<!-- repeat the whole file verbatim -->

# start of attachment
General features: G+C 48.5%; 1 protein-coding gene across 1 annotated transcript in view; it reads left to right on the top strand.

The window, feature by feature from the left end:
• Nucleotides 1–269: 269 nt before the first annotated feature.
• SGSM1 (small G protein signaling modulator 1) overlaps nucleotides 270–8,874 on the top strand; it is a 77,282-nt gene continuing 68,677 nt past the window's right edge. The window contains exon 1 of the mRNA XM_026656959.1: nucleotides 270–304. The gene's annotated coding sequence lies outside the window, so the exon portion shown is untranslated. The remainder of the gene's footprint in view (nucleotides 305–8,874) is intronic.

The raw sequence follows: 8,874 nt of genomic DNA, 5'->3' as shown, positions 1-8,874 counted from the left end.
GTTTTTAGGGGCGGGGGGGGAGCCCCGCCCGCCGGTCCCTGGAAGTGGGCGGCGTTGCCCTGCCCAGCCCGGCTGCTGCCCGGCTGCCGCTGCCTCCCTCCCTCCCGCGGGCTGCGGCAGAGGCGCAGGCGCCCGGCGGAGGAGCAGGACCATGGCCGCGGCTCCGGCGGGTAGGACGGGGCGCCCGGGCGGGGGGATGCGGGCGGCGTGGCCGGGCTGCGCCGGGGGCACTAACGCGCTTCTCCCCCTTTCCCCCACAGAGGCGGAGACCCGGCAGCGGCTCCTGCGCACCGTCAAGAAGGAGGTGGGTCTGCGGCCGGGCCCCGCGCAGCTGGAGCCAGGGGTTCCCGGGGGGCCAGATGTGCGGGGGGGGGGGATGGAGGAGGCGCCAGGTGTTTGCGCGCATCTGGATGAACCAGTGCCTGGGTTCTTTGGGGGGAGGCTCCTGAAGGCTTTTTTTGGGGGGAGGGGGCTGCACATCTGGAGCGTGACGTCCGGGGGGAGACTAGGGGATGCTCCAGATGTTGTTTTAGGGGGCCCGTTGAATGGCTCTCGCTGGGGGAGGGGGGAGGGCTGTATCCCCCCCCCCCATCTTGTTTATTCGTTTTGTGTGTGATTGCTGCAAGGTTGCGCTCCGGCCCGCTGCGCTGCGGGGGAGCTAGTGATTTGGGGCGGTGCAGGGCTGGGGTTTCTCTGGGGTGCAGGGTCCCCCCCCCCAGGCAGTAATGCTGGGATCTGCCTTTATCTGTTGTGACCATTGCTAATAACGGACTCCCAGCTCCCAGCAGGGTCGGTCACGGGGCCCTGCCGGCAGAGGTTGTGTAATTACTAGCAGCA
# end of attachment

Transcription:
General features: G+C 48.5%; 1 protein-coding gene across 1 annotated transcript in view; it reads left to right on the top strand.

The window, feature by feature from the left end:
• Nucleotides 1–269: 269 nt before the first annotated feature.
• SGSM1 (small G protein signaling modulator 1) overlaps nucleotides 270–8,874 on the top strand; it is a 77,282-nt gene continuing 68,677 nt past the window's right edge. The window contains exon 1 of the mRNA XM_026656959.1: nucleotides 270–304. The gene's annotated coding sequence lies outside the window, so the exon portion shown is untranslated. The remainder of the gene's footprint in view (nucleotides 305–8,874) is intronic.

The raw sequence follows: 8,874 nt of genomic DNA, 5'->3' as shown, positions 1-8,874 counted from the left end.
GTTTTTAGGGGCGGGGGGGGAGCCCCGCCCGCCGGTCCCTGGAAGTGGGCGGCGTTGCCCTGCCCAGCCCGGCTGCTGCCCGGCTGCCGCTGCCTCCCTCCCTCCCGCGGGCTGCGGCAGAGGCGCAGGCGCCCGGCGGAGGAGCAGGACCATGGCCGCGGCTCCGGCGGGTAGGACGGGGCGCCCGGGCGGGGGGATGCGGGCGGCGTGGCCGGGCTGCGCCGGGGGCACTAACGCGCTTCTCCCCCTTTCCCCCACAGAGGCGGAGACCCGGCAGCGGCTCCTGCGCACCGTCAAGAAGGAGGTGGGTCTGCGGCCGGGCCCCGCGCAGCTGGAGCCAGGGGTTCCCGGGGGGCCAGATGTGCGGGGGGGGGGGATGGAGGAGGCGCCAGGTGTTTGCGCGCATCTGGATGAACCAGTGCCTGGGTTCTTTGGGGGGAGGCTCCTGAAGGCTTTTTTTGGGGGGAGGGGGCTGCACATCTGGAGCGTGACGTCCGGGGGGAGACTAGGGGATGCTCCAGATGTTGTTTTAGGGGGCCCGTTGAATGGCTCTCGCTGGGGGAGGGGGGAGGGCTGTATCCCCCCCCCCCATCTTGTTTATTCGTTTTGTGTGTGATTGCTGCAAGGTTGCGCTCCGGCCCGCTGCGCTGCGGGGGAGCTAGTGATTTGGGGCGGTGCAGGGCTGGGGTTTCTCTGGGGTGCAGGGTCCCCCCCCCCAGGCAGTAATGCTGGGATCTGCCTTTATCTGTTGTGACCATTGCTAATAACGGACTCCCAGCTCCCAGCAGGGTCGGTCACGGGGCCCTGCCGGCAGAGGTTGTGTAATTACTAGCAGCA